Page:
This year brings the opening of the National Museum of African American History and Culture in Washington, D.C., and the fiftieth anniversary of the birth of the Black Power era, including the
founding of the Black Panther Party—landmarks explored in three
of these incisivie illustrated volumes, while the fourth showcases the
strong link between poetry and human rights during a time of renewed
calls for equality and justice.
The Black Panthers: Portraits from an Unfinished Revolution.
Ed. by Bryan Shih and Yohuru Williams.
Sept. 2016. 288p. illus. Nation, $24.99 (9781568585550). 322.4.
Founded in Oakland in 1966 by college students Huey Newton
and Bobby Seale, the Black Panther Party for Self-Defense established chapters across the country and around the world. Fifty years
later, photojournalist Shih and historian Williams
observe that the party remains “one of the most
misunderstood organizations of the twentieth century.” To dispel this fog, they met with 45 surviving
rank-and-file members, men and women who went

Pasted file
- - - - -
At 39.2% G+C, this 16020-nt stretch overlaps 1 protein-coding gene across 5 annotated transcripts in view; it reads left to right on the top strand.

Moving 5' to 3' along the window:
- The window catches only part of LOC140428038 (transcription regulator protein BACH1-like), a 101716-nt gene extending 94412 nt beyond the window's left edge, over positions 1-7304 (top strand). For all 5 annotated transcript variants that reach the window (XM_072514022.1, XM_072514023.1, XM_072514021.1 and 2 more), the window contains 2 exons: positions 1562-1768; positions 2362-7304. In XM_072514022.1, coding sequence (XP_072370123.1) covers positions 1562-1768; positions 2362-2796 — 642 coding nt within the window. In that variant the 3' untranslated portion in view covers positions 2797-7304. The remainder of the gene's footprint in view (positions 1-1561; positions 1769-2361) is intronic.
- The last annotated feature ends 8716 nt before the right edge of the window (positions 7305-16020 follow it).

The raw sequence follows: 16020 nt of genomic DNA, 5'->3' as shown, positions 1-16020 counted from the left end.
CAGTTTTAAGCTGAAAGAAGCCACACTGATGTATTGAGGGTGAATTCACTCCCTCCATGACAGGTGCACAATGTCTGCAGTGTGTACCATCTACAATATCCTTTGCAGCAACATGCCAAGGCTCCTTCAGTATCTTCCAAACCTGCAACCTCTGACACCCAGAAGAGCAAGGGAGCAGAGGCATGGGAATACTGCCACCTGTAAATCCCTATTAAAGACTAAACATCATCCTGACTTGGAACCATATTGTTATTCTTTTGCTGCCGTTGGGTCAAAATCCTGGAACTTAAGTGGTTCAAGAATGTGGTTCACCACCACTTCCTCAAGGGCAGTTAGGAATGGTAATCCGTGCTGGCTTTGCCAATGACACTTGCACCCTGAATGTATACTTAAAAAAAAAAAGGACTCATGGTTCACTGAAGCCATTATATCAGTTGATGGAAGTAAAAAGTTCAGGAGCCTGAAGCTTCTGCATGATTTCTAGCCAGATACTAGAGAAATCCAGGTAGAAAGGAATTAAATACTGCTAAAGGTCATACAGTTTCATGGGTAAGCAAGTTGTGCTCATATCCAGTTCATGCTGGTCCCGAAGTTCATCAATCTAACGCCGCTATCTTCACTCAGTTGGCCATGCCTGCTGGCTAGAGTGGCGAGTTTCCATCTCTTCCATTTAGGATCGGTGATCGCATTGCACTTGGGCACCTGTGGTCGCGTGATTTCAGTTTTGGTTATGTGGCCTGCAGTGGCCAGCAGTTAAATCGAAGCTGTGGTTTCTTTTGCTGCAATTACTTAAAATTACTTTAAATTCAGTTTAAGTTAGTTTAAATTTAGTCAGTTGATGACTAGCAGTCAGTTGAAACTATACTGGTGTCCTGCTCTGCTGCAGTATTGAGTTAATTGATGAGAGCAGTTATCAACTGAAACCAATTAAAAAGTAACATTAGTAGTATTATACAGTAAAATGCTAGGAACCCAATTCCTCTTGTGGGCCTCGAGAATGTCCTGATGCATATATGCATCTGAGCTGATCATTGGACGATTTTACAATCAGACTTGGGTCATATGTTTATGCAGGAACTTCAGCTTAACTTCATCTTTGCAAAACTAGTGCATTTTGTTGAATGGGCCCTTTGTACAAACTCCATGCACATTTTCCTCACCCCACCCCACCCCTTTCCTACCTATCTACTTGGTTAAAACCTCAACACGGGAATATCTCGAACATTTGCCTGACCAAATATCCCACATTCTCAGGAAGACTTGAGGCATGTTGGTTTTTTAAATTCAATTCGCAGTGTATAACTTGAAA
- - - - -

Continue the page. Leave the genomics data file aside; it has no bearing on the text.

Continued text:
on to become educators, attorneys, elected officials,
and founders of not-for-profit organizations. Each is
present here in striking photographic portraits and
revelatory oral histories. As they share their “hidden
stories,” the essential roles women played become clear, as do the
demands of their social activism, from publishing a newspaper to
opening schools, feeding the hungry, and providing health and legal
assistance. They also recount violent police raids; vicious FBI harassment; the imprisonment, death, and exile of leaders; and the party’s
traumatic self-destruction. Incisive essays provide a larger historical context. Charlotte “Mama C” O’Neal reflects, “It was a modern